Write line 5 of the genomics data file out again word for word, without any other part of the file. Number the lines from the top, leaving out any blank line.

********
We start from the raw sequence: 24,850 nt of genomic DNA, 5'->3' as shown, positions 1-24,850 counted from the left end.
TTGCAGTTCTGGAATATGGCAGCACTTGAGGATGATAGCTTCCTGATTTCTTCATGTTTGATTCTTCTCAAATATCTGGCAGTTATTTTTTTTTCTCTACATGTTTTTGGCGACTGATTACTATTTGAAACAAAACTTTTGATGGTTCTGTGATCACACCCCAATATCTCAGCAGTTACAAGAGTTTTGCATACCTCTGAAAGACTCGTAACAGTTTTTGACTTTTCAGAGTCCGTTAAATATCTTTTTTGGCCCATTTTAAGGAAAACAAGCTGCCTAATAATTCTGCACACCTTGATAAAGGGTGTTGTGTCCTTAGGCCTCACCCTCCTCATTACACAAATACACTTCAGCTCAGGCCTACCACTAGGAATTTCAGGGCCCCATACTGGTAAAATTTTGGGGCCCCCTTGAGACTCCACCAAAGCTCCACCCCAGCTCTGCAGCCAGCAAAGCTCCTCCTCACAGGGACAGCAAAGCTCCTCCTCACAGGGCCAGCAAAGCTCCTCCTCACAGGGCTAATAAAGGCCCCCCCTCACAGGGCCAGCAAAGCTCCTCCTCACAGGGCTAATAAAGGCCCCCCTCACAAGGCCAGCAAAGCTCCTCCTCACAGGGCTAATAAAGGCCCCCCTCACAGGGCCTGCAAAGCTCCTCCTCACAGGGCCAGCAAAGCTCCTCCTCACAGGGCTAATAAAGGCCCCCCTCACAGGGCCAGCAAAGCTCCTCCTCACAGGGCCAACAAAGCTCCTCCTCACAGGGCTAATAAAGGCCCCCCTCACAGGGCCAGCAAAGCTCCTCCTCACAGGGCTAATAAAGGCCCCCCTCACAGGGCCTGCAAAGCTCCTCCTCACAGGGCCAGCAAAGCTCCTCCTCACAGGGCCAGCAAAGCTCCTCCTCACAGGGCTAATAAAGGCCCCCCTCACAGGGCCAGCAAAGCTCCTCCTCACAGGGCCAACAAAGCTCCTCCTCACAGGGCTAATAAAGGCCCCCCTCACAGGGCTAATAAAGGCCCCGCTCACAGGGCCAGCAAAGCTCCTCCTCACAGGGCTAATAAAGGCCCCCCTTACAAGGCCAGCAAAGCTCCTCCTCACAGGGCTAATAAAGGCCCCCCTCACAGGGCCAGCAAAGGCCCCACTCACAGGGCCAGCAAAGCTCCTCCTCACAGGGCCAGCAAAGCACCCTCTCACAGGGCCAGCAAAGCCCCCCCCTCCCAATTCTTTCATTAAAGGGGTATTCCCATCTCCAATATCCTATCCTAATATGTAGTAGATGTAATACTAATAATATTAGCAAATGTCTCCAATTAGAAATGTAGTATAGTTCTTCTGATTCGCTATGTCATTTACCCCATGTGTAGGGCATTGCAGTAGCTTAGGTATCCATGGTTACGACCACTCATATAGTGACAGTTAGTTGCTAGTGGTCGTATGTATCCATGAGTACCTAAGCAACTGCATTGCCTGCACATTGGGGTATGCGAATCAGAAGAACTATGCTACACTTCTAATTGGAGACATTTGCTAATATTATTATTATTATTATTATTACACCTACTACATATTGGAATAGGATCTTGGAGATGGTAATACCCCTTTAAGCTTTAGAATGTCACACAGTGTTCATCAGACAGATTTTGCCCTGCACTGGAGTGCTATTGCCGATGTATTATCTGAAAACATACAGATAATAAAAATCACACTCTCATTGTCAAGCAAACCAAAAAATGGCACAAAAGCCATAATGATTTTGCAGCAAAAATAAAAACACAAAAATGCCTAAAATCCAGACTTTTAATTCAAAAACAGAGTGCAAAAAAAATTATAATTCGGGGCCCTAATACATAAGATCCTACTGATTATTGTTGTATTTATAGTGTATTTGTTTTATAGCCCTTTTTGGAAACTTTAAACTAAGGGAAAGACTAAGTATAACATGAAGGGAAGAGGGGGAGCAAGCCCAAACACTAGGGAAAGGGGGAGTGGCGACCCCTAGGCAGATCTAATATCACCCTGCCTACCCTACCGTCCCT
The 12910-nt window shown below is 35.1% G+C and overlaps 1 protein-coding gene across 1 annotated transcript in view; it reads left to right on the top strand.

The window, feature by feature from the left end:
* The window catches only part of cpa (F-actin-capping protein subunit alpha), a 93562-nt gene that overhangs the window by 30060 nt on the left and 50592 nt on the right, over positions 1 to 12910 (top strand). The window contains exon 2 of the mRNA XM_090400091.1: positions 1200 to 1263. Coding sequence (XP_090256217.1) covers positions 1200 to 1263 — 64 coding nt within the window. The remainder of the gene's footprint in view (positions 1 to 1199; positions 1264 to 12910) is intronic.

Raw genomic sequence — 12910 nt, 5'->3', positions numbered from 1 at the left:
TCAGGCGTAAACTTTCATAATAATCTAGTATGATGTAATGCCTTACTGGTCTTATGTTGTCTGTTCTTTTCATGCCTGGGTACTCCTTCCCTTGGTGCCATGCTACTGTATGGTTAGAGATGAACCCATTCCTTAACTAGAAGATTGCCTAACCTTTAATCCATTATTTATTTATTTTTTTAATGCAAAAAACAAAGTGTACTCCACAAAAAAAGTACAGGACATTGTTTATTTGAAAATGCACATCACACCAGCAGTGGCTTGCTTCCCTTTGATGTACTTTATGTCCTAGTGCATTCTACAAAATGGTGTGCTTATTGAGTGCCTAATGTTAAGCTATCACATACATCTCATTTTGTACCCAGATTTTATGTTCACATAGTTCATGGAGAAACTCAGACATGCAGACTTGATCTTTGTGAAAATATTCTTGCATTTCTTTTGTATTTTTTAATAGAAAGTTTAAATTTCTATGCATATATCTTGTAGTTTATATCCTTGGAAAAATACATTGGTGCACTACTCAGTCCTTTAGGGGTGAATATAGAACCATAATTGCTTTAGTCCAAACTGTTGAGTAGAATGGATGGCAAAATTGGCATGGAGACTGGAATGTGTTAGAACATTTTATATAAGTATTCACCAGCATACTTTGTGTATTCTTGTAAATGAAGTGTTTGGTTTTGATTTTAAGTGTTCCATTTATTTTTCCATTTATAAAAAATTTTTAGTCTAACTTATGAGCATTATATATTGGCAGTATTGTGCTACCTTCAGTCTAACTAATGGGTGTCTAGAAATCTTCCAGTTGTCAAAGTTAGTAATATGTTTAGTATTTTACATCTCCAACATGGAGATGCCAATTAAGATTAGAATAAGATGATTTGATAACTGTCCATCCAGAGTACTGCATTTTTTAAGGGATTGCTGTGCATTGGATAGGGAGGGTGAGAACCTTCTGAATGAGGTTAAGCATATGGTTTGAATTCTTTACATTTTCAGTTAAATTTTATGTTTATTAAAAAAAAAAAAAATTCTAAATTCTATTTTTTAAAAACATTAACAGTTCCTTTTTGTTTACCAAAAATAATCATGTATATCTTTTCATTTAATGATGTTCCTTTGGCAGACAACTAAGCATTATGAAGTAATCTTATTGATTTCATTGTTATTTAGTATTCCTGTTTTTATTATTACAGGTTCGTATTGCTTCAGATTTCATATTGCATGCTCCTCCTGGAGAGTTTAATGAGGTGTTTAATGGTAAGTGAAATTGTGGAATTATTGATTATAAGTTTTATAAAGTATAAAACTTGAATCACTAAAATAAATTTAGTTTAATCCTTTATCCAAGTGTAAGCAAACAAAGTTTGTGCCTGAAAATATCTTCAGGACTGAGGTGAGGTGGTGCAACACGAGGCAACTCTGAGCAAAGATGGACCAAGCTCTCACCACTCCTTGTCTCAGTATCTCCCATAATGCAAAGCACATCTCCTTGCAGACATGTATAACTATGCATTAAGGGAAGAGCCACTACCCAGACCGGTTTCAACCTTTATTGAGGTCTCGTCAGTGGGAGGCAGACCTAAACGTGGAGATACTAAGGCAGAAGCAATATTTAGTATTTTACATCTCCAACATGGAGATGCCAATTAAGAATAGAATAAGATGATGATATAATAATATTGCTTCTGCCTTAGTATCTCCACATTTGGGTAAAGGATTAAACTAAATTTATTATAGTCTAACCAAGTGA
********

* The window catches only part of cpa (F-actin-capping protein subunit alpha), a 93562-nt gene that overhangs the window by 30060 nt on the left and 50592 nt on the right, over positions 1 to 12910 (top strand). The window contains exon 2 of the mRNA XM_090400091.1: positions 1200 to 1263. Coding sequence (XP_090256217.1) covers positions 1200 to 1263 — 64 coding nt within the window. The remainder of the gene's footprint in view (positions 1 to 1199; positions 1264 to 12910) is intronic.